Some ancestral rodents likely had repeated infections with SARS-like coronaviruses, leading them to acquire tolerance or resistance to the pathogens, according to new research publishing today (November 18th, 2021) in PLOS Computational Biology by Sean King and Mona Singh of Princeton University, US. This raises the possibility that modern rodents may be reservoirs of SARS-like viruses, the researchers say.
SARS-CoV-2, the virus that causes COVID-19 infection, is of zoonotic origin—it jumped from a non-human animal to humans. Previous research has shown that Chinese Horseshoe bats are a host of numerous SARS-like viruses and tolerate these viruses without extreme symptoms. Identifying other animals that have adapted tolerance mechanisms to coronaviruses is important for awareness of potential viral reservoirs that can spread new pathogens to humans.
In the new research, King and Singh performed an evolutionary analysis, across mammalian species, of the ACE2 receptors, used by SARS viruses to gain entry into mammalian cells. Primates had highly conserved sequences of amino acids in the sites of the ACE2 receptor known to bind SARS viruses. Rodents, however, had a greater diversity — and an accelerated rate of evolution — in these spots. Overall, the results indicated that SARS-like infections have not been evolutionary drivers in primate history, but that some rodent species have likely been exposed to repeated SARS-like coronavirus infections for a considerable evolutionary period.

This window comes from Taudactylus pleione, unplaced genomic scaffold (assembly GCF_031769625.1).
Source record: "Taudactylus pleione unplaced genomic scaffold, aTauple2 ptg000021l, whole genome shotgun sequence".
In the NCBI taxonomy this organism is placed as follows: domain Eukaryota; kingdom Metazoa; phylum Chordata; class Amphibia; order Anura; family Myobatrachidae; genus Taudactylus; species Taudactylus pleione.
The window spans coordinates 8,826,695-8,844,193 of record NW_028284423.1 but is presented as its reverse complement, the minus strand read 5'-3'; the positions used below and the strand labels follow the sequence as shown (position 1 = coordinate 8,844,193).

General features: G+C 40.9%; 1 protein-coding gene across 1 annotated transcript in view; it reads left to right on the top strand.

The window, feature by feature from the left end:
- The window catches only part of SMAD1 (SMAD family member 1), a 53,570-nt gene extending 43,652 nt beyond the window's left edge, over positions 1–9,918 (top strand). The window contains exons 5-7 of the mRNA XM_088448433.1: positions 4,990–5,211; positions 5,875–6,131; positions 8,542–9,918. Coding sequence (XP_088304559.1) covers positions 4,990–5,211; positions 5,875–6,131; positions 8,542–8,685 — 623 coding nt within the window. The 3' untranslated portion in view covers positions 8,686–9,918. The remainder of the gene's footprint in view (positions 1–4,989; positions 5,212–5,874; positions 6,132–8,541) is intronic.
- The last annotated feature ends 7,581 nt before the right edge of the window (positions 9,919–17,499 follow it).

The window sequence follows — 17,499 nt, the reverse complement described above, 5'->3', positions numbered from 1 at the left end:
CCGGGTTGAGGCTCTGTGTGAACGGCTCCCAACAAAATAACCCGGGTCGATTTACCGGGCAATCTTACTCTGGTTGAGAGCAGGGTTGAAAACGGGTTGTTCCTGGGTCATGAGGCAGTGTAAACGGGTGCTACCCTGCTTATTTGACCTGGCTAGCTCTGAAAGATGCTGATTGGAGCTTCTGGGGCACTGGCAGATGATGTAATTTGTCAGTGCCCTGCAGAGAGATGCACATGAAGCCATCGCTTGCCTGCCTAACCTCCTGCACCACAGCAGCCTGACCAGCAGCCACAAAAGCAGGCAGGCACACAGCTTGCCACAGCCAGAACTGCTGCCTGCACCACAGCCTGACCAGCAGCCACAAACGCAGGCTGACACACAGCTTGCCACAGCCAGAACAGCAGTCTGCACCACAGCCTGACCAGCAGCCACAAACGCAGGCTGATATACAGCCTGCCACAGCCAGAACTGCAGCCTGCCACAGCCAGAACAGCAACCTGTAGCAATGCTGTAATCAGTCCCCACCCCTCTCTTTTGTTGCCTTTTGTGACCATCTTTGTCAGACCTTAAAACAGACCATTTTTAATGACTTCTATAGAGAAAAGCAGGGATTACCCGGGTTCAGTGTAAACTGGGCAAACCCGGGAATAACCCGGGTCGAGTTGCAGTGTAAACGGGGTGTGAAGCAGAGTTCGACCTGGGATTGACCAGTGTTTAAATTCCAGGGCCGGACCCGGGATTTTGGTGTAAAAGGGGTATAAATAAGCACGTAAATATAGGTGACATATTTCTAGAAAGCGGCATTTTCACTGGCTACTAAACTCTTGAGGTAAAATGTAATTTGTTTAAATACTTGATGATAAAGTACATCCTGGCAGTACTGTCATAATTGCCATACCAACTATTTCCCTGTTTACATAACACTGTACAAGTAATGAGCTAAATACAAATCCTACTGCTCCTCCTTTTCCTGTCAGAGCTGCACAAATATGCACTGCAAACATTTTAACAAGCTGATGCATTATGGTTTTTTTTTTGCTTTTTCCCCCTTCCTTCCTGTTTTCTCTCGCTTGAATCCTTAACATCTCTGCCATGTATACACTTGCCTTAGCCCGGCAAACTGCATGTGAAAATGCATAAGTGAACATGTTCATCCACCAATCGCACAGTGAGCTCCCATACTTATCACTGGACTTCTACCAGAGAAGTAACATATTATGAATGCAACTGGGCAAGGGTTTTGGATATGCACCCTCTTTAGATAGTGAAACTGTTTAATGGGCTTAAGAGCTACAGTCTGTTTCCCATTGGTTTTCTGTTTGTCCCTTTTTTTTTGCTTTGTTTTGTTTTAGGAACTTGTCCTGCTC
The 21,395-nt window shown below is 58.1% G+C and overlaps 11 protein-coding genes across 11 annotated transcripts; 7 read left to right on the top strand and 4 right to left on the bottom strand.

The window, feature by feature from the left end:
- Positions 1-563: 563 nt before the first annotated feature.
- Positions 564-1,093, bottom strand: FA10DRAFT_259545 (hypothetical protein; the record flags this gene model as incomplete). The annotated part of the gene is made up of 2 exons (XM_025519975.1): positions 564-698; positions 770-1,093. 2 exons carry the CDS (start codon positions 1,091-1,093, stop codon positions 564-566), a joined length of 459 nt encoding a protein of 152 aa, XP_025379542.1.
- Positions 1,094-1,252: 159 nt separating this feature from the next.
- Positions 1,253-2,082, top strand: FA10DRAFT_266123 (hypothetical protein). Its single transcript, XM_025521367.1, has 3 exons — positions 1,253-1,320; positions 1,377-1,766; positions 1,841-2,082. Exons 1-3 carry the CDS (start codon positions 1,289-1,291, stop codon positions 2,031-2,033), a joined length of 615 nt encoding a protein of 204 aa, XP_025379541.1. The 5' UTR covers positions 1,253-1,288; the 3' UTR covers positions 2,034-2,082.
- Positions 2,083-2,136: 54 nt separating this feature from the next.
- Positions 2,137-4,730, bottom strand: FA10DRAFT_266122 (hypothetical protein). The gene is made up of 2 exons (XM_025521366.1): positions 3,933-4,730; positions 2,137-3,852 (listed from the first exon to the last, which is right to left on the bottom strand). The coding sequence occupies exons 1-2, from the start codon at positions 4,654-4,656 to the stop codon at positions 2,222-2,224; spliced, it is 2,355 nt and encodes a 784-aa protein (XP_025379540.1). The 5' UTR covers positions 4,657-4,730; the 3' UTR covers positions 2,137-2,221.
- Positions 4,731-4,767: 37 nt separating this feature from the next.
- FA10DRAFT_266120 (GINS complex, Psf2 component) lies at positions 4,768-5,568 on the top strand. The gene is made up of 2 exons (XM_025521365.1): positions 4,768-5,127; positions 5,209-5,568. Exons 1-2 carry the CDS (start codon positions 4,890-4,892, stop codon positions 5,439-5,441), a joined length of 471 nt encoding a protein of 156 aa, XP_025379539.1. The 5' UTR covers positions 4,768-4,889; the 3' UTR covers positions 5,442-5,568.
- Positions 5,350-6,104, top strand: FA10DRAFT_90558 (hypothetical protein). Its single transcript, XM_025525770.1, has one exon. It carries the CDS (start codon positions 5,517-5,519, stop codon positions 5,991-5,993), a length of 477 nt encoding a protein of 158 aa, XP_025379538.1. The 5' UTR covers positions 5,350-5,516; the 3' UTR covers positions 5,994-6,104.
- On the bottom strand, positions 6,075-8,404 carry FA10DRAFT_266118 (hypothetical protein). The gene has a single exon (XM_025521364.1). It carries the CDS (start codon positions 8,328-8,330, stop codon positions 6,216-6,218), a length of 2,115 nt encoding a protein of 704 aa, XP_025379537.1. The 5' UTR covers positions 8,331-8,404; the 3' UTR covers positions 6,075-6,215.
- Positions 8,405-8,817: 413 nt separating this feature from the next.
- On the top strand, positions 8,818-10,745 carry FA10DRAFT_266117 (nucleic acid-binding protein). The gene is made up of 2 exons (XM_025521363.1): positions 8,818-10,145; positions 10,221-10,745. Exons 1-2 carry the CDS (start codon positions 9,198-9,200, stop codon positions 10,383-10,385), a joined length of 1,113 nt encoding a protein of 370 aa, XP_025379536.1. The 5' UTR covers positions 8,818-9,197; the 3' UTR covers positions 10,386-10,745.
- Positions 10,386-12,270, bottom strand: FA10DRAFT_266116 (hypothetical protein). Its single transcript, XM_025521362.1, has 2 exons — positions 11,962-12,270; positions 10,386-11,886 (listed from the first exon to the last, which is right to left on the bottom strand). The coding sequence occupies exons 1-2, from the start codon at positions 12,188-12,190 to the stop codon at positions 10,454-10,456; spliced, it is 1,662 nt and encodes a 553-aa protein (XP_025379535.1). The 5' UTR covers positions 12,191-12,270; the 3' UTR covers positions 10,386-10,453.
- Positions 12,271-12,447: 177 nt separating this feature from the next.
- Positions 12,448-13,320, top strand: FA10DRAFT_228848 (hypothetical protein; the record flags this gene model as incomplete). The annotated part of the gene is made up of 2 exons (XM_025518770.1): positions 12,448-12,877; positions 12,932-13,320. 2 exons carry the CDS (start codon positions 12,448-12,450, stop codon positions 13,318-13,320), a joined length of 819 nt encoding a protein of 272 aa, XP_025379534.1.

“Our study suggests that ancestral rodents may have had repeated infections with SARS-like coronaviruses and have acquired some form of tolerance or resistance to SARS-like coronaviruses as a result of these infections,” the authors add. “This raises the tantalizing possibility that some modern rodent species may be asymptomatic carriers of SARS-like coronaviruses, including those that may not have been discovered yet.”
Reference: “Comparative genomic analysis reveals varying levels of mammalian adaptation to coronavirus infections” by King SB, Singh M, 18 November 2021, PLOS Computational Biology.
Funding: This work has been supported in part by the National Institutes of Health (NIH) R01-GM076275 (to M.S.) and 5T32GM007388 (to Princeton University Department of Molecular Biology). The funders had no role in study design, data collection and analysis, decision to publish, or preparation of the manuscript.